Racecourse Surfaces: Turf, Dirt & Artificial

There are essentially three broad types of surface for horses to race on worldwide; turf, dirt and synthetic tracks.  Turf tracks are considered traditional and are still used to host the vast majority of the major races around Europe, though synthetic surfaces have gained in credibility rapidly over the past few years.

Dirt is the more traditional surface used in the USA, the ground suiting the North American style as it tends to be the fastest surface and punters there usually give more credence to the time of races, so basically it’s a case of the faster, the better for those having a bet.

Naturally, turf races are more affected by weather than those raced on dirt or synthetic tracks which gives betting customers more of a challenge to solve, though in Europe this tends to be part of the fun and often bets are won at bigger prices because of the effect of inclement weather.

In North America, the dirt tracks are considered to offer a more predictable racing pattern and therefore these are favoured with most bettors.  Here we take a closer look at all three surfaces in some more detail.


Most race courses around the Americas use natural dirt tracks as their main racing surface, something that given its natural attributes stays nice and loose and so it provides a fast running surface and suits those who like a quick pace.

Because of the prevalence of pace in America, the times of races are constantly published and are a major part of racing itself, much as they are in athletics for example with even training times known to potential gamblers.

When the rains fall these tracks of course get muddy, the going often referred to as “sloppy” and as such often suiting horses with a little more stamina instead, a more rare sight there than in Europe.

Synthetic / Artificial

The main point of courses laying an artificial surface is to allow racing to take place in bad weather, leading to less cancellations and even less racing on ‘bad’ ground which doesn’t suit the majority of runners.  For this reason these tracks are usually referred to in the UK and Ireland as ‘all weather’ surfaces.

As well as the fact that these surfaces generally won’t freeze up, they tend to have better drainage too which is a major selling point to racecourse administrators who, especially in the UK and Ireland, can lose many thousands of pounds in lost meetings when the weather turns.

The UK led the way around Europe in introducing all weather racing with Southwell, Lingfield and Wolverhampton the only three on the circuit for a long time.  Nowadays, a range of synthetic surfaces are used in a host of places around the globe:

Cushion Track Made by a British firm but used primarily in the USA and Scandinavia.  The surface is made using a mix of sand and synthetic fibres and is coated with wax.
Fibresand Again made in Britain, the mix of sand and fibres is used only at Southwell Racecourse in England.
Polytrack Once more made in Britain, this one is a mixture of silica sand, fibres recycled from carpet and spandex as well as recycled rubber and PVC. This is easily the most popular artificial surface in world racing, used in a host of tracks around European and North America.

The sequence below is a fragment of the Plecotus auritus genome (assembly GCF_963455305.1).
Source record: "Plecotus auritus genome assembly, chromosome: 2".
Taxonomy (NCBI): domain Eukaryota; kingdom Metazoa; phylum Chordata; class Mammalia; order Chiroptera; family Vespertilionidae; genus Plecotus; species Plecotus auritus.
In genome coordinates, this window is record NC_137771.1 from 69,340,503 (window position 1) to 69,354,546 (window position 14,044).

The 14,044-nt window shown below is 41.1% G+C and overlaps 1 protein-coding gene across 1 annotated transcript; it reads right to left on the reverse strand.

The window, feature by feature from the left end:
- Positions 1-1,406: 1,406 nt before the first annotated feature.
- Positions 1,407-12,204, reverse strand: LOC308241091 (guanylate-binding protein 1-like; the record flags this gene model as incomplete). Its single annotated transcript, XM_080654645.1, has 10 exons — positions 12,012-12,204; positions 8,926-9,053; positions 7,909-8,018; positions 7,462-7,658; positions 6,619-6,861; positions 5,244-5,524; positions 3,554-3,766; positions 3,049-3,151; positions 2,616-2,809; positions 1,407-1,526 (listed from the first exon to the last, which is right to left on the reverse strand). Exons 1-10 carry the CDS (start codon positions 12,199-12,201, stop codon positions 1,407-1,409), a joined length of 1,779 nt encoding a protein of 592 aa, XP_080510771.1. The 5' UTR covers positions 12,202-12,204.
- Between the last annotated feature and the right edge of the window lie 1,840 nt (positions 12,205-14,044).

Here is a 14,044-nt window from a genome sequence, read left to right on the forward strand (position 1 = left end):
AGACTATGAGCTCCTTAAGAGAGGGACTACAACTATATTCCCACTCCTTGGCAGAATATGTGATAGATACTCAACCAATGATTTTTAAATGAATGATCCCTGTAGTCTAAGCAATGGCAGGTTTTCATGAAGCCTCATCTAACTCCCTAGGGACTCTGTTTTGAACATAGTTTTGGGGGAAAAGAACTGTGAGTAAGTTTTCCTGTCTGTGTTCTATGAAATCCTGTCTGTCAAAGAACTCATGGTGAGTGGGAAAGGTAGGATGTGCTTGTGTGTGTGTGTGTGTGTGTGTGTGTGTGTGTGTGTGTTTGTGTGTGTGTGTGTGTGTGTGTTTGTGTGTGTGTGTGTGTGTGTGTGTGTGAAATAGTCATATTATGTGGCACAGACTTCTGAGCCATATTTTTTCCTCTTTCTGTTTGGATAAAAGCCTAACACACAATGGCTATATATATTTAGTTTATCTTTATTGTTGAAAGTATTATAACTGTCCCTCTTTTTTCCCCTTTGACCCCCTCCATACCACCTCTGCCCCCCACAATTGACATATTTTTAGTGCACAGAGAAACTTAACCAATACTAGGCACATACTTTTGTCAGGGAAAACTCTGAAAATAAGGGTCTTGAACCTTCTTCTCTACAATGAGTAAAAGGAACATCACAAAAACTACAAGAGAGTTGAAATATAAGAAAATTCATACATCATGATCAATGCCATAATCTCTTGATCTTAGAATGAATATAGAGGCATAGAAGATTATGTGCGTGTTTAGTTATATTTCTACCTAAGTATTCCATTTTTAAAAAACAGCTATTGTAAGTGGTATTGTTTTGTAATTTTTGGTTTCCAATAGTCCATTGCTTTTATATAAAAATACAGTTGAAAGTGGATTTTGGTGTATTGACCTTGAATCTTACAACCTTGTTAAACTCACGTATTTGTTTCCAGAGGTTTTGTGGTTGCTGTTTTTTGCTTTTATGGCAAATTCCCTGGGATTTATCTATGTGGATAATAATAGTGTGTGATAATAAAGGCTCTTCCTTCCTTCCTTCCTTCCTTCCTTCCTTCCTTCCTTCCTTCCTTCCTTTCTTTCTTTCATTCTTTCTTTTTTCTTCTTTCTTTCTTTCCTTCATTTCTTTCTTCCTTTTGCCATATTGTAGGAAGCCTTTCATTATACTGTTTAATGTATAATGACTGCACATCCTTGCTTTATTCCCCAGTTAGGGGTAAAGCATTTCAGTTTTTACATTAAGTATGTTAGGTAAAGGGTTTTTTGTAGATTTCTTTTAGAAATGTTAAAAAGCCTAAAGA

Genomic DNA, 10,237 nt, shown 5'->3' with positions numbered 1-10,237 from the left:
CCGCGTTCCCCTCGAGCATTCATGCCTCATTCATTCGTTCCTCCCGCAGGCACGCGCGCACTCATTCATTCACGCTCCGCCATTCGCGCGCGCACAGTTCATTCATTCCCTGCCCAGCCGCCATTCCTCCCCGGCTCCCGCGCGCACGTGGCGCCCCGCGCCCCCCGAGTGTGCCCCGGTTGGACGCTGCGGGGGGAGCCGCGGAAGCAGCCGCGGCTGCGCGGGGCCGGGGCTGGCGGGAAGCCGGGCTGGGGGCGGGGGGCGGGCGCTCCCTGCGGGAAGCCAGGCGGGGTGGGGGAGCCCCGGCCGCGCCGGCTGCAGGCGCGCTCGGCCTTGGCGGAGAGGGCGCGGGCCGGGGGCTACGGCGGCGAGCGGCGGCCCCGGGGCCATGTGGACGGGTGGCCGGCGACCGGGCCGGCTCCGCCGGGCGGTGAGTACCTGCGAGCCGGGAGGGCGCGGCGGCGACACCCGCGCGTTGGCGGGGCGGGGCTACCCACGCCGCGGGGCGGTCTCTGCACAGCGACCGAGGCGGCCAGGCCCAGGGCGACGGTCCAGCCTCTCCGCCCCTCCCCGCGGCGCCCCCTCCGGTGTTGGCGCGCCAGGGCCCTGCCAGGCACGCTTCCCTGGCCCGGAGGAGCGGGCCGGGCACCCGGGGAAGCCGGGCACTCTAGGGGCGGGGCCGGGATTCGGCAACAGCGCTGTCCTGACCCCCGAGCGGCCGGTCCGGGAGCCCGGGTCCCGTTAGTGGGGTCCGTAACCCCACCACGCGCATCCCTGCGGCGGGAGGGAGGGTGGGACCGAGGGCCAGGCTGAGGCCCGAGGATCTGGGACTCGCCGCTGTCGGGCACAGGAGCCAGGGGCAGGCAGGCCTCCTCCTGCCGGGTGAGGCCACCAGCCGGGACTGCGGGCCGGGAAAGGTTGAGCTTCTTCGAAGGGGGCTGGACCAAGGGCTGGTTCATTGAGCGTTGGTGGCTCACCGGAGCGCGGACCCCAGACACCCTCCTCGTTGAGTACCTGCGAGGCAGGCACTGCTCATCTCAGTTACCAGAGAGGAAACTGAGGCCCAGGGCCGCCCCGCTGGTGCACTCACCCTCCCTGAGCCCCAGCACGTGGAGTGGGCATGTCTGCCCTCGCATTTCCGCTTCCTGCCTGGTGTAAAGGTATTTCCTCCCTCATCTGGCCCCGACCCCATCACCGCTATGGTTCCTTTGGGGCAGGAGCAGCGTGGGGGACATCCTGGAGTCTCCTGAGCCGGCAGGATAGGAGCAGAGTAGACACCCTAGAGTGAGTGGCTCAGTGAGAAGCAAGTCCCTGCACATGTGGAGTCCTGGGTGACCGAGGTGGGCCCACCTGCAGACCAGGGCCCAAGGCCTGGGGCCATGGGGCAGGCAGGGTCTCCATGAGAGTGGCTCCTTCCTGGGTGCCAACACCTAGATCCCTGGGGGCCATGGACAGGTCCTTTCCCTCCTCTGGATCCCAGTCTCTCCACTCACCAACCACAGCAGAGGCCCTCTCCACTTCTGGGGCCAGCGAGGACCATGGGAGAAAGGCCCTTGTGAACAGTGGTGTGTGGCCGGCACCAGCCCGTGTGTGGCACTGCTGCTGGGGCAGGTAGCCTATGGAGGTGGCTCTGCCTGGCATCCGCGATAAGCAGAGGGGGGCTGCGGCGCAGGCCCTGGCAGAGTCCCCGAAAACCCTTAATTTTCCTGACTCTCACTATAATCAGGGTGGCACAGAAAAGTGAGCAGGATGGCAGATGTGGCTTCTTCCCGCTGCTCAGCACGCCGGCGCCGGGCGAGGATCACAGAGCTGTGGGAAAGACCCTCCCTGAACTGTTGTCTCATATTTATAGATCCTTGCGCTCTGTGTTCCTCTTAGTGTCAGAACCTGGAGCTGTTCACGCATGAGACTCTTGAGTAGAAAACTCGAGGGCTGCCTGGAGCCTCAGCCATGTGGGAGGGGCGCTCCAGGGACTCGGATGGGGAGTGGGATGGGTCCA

Pro-Ride Made in Australia for their market of sand, nylon fibres and spandex.
Tapeta An American invention but one used at Wolverhampton and Newcastle in the UK as well as a handful of tracks in the States.  Dubai’s main racecourse Meydan also used this sort of track before switching to a natural dirt surface.

The use of all weather tracks became even more popular when the Dubai World Cup, until recently the world’s richest horse race, was run on this surface as well as the Breeders’ Cup Classic being run on the dirt.


Going descriptions can vary wildly depending on the type of surface and the country in which racing is taking place.  The most traditional descriptions are found in the UK and Ireland and are broken down as:

  • Hard – Very rarely seen as this is often detrimental to a horse’s health, particularly its joints.  Bath Racecourse in England sometimes races on ‘hard’ ground given that they are on high ground and cannot water their track.  This has given Bath a niche however as a track for quick ground specialists who like it “like a road”.
  • Firm – Still fairly rare, though some horses love a quick surface and have a quick action meaning they take fewer strides and glide across this sort of turf rather than land heavily on it having taken large strides.
  • Good To Firm – A very common going description in the summer months and one on which many horses give their best running.
  • Good – Naturally thought of as the fairest turf going, this would be the pinnacle for most clerks however it is hard to get right given the unpredictable weather in northern Europe, i.e. when the ground has been fast they may water the course only for it to rain meaning they’ll be criticised when it turns good-to-soft.
  • Good To Soft (‘Yielding’ in Ireland) – Slightly rain-softened ground, leading to slower times but considered safe and fair ground for the most part.
  • Soft – Avoided where possible by the typical Clerk of the Course, though a common sight across the UK, Ireland and especially France.  Horses with a big, long stride tend to suit this ground as well as those with that extra touch of stamina.
  • Heavy – The muddiest, most challenging and stamina-sapping ground available though once the ground reaches “heavy”, any further rain would usually lead to a postponement of the fixture.